Palin is not Obama’s biggest threat, she’s his greatest asset

According to recent polling, Sarah Palin is the only GOP front-runner who would not unseat the presi

For all of the the left leaning people who are panicking at the prospect of former half-term governor of Alaska and full-time Facebooker Sarah Palin being elected president of the United States in 2012, I have a simple message for you: relax.

Admittedly, Obama's poll numbers are not exactly stellar. One recent poll being touted by the American conservative media puts his job approval rating at 39 per cent, whereas the real number is probably closer to 45 per cent. There is, however, a small ray of hope. A recent poll conducted by Public Policy Polling (PPP) found that, in Missouri at least, Palin is the one candidate Obama does not have to worry about.

Missouri was carried by John McCain in 2008 with a one per cent margin, after remaining undeclared for several days. (Interestingly, it was also the first time Missouri had voted for a losing Presidential candidate since 1956). As a result it is considered a swing state in Presidential elections. Although it appears to be leaning more towards the GOP recently, it is by no measure a forgone conclusion come election time.

The PPP poll had the sitting president trailing the former speaker of the House Newt Gingrich, the former governor of Arkansas Mike Huckabee and the former Massachusetts governor Mitt Romney. The only Republican candidate Obama beat was Palin. Of course, this is only in one state, two years before the election and polls have never been a concrete predictor of results. Even with that in mind there are a few things that progressives need to consider.

Firstly, a Sarah Palin presidential candidacy would actually end up being a good thing. As was shown in the 2008 campaign and in the years following, the more the American public gets to know Sarah Palin, the less popular she becomes (her unfavourable ratings are now at 52 per cent, the highest they have been since she was announced as McCain's VP candidate). She does have some impassioned and very vocal supporters but those people comprise a tiny minority of the electorate. If Palin managed to win the Republican nomination in 2012 it would be a gift for Obama.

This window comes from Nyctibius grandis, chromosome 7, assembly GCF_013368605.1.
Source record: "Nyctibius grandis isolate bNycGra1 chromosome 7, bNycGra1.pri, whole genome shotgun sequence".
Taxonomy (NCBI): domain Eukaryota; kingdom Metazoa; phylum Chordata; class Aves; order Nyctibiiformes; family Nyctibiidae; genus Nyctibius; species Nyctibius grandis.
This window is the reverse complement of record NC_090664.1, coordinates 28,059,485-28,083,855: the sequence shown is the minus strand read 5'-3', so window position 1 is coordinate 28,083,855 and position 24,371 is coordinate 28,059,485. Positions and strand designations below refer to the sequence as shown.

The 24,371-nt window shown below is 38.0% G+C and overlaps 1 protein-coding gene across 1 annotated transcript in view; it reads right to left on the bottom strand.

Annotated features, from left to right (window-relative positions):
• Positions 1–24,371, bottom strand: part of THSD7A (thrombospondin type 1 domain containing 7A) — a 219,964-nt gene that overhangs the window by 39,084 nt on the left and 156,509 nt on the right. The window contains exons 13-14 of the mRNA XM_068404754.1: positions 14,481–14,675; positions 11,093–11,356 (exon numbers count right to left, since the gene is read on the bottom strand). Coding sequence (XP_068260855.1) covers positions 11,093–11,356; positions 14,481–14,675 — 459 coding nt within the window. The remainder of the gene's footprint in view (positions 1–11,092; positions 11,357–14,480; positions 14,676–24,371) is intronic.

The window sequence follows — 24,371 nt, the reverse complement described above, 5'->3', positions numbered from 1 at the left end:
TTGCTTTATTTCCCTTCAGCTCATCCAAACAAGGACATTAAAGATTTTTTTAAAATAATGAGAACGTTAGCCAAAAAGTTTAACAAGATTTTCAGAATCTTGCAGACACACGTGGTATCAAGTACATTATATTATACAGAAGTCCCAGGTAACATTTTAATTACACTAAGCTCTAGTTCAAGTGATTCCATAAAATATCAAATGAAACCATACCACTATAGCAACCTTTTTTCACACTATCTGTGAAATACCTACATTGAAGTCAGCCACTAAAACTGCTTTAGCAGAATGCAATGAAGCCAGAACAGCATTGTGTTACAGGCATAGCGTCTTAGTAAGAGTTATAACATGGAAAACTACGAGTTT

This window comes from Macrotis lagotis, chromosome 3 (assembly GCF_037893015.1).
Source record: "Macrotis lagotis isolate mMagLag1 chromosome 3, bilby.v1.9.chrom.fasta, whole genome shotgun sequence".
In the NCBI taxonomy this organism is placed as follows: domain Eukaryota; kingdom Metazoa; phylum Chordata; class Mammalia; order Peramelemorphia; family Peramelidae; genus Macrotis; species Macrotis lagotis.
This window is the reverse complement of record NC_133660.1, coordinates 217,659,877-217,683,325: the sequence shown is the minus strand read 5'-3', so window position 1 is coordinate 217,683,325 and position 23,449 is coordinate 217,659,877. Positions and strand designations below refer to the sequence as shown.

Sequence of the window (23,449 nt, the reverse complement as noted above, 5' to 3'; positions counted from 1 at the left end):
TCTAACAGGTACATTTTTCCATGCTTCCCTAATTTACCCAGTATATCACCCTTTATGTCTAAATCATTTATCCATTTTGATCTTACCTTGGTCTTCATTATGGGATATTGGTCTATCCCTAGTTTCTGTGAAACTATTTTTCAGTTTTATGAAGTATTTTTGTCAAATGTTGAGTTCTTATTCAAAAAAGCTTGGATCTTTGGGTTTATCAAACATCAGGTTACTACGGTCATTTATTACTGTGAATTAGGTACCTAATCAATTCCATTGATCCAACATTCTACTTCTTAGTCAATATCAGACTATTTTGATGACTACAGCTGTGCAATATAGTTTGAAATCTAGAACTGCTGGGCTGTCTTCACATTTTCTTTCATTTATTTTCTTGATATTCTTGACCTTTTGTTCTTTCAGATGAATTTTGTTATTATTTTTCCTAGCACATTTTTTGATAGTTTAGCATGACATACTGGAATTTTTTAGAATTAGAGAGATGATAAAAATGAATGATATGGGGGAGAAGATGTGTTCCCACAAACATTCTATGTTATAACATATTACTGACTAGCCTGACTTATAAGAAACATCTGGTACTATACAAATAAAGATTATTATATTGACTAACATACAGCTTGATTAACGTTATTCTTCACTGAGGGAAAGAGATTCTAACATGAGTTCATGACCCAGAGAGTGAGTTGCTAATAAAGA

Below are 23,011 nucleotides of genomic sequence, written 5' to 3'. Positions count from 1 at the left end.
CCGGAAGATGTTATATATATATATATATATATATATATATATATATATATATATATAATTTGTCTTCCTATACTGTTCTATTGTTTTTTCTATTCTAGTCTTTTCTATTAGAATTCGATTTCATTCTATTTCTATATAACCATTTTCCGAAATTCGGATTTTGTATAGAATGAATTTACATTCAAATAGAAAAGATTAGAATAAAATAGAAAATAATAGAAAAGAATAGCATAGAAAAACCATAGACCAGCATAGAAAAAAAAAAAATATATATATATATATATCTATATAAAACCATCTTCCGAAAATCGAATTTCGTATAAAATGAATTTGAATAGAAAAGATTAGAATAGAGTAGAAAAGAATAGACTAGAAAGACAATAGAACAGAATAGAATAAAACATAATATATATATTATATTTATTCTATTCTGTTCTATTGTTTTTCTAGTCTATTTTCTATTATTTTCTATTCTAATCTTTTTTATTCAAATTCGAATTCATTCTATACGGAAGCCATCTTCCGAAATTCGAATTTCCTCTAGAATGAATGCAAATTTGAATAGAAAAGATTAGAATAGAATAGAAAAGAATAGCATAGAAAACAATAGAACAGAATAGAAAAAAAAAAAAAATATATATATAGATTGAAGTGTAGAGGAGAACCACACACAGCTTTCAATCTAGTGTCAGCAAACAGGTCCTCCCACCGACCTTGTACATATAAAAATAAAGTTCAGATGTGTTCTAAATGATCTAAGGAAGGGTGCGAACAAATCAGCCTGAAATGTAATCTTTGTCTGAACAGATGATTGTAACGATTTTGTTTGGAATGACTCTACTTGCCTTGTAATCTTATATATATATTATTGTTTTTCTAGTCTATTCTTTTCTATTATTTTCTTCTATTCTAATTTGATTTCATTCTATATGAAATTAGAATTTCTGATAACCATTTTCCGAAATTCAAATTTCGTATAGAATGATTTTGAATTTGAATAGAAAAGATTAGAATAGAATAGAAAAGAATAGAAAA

The second consideration is that, should this poll be indicative of the national opinion (and with the recent shift back towards the GOP at the 2010 midterm elections one could make that argument), there is a very real possibility that Obama will be a one-term president. Should that happen Republicans will trumpet their victory as a repudiation of liberal (or Marxist, if they're feeling particularly strident) policies in America.

This would be bad for all kinds of reasons: the principal reason being that it's frankly not true. When asked about individual issues, a large percentage of Americans are actually further left politically than most Republican politicians or European pundits will admit. The American public overwhelmingly supports openly gay people serving in the US military, more than half say that abortion is OK in certain circumstances, a large portion say that gun laws should be stricter, and the majority support stem-cell research. The Republican Party is on record as being against the repeal of "Don't Ask, Don't Tell", against abortion, want gun control rules to be more lax, and a lot of them oppose stem cell research full stop, never mind federal funding for it. Despite all this, the GOP appears to have the political advantage. Why?

The Republican machine does an excellent job of getting their message to the American public, and right now, that message is one of anger. The American people cannot see things getting better instantly and are starting to become disenchanted with Obama. This is a crying shame due to the fact that literally hundreds of bills are stuck in the Senate where the Republican minority has a filibuster on just about every piece of Democratic legislation.

American anger is misdirected, and the Republicans are exploiting this to great advantage. It is for this reason that anyone who wishes for a more progressive America should be concerned about a Republican president being elected in 2012. If current polling is correct it is an increasingly likely scenario – unless the GOP nominate Palin.

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Let's seize our chance of a progressive alliance in Richmond - or we'll all be losers

Labour MPs have been brave to talk about standing aside. 

Earlier this week something quite remarkable happened. Three Labour MPs, from across the party’s political spectrum, came together to urge their party to consider not fielding a candidate in the Richmond Park by-election. In the face of a powerful central party machine, it was extremely brave of them to do what was, until very recently, almost unthinkable: suggest that people vote for a party that wasn’t their own.